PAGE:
Amanda Glassman, director of Global Health Policy at the Center for Global Development, discusses the impact of non-communicable diseases (NCDs), strategies to reduce NDC occurence, and the failure to implement such interventions.
On September 20, heads of state and officials from every country in the world will meet at the United Nations to discuss the non-communicable diseases (NCD) -- heart disease, cancers, diabetes, and asthma -- that are responsible for 63 percent of global deaths annually. Contrary to popular belief, NCD do not primarily affect those of us living in wealthy countries; rather, 80 percent of NCD deaths occur in developing countries, mostly the middle-income countries.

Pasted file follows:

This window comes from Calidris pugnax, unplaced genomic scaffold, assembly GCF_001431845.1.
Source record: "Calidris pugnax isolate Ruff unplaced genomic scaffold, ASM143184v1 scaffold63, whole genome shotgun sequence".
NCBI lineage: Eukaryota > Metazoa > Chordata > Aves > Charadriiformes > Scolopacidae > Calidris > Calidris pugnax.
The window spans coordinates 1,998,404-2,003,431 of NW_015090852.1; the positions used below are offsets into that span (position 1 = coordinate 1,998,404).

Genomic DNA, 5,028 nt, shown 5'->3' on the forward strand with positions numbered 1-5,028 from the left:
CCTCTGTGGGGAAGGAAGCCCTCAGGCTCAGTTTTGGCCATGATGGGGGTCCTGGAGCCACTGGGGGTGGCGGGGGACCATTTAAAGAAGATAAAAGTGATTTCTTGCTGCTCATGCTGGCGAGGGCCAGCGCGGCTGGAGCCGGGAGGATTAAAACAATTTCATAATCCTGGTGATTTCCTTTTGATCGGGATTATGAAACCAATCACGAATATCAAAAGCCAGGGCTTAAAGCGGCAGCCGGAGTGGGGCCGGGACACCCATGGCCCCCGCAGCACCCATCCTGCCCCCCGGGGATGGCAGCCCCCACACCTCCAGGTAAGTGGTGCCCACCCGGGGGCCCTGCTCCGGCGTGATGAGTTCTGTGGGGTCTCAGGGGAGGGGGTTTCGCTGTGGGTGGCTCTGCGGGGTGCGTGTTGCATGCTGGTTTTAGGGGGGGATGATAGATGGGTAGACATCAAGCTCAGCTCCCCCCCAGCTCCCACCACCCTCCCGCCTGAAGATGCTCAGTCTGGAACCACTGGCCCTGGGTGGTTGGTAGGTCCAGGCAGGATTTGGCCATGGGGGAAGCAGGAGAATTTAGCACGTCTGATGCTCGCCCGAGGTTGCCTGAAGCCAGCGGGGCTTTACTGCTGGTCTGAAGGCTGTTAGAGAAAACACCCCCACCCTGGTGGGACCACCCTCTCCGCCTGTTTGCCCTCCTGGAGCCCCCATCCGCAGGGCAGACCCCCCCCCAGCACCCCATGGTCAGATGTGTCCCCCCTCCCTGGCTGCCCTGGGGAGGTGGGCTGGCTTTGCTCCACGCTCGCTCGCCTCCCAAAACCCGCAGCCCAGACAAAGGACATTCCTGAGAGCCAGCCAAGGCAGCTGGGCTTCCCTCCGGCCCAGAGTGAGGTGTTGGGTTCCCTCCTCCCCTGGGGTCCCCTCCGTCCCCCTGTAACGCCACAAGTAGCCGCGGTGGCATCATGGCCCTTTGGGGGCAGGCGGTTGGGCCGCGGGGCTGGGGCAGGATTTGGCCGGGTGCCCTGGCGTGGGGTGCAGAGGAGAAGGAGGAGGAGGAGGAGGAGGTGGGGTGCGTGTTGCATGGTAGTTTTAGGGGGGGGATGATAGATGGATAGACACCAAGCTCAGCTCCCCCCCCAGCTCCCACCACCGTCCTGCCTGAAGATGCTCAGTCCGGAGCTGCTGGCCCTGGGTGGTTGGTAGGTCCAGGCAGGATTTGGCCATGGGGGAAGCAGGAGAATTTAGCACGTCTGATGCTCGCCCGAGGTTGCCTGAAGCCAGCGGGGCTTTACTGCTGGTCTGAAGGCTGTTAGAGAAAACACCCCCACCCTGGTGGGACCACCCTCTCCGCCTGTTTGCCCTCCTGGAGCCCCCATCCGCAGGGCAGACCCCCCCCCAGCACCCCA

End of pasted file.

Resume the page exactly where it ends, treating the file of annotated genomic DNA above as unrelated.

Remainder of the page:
Economic losses in the middle-incomes are likely to be significant. In 2005, China lost 0.31 percent of its GDP to NCD, India lost 0.35 percent and Russia lost 1.13 percent, according to the WHO. These numbers are expected to double or triple by 2015, when Russia is expected to lose up to 5.34 percent of its GDP. Each 10 percent increase in NCD burden is associated with a 0.5 percent reduction in annual economic growth. The opportunity costs of ignoring NCD are high: the World Bank finds that reducing cardiovascular disease mortality by one percent per year between 2010 and 2040 would generate a 68 percent increase in China's real GDP.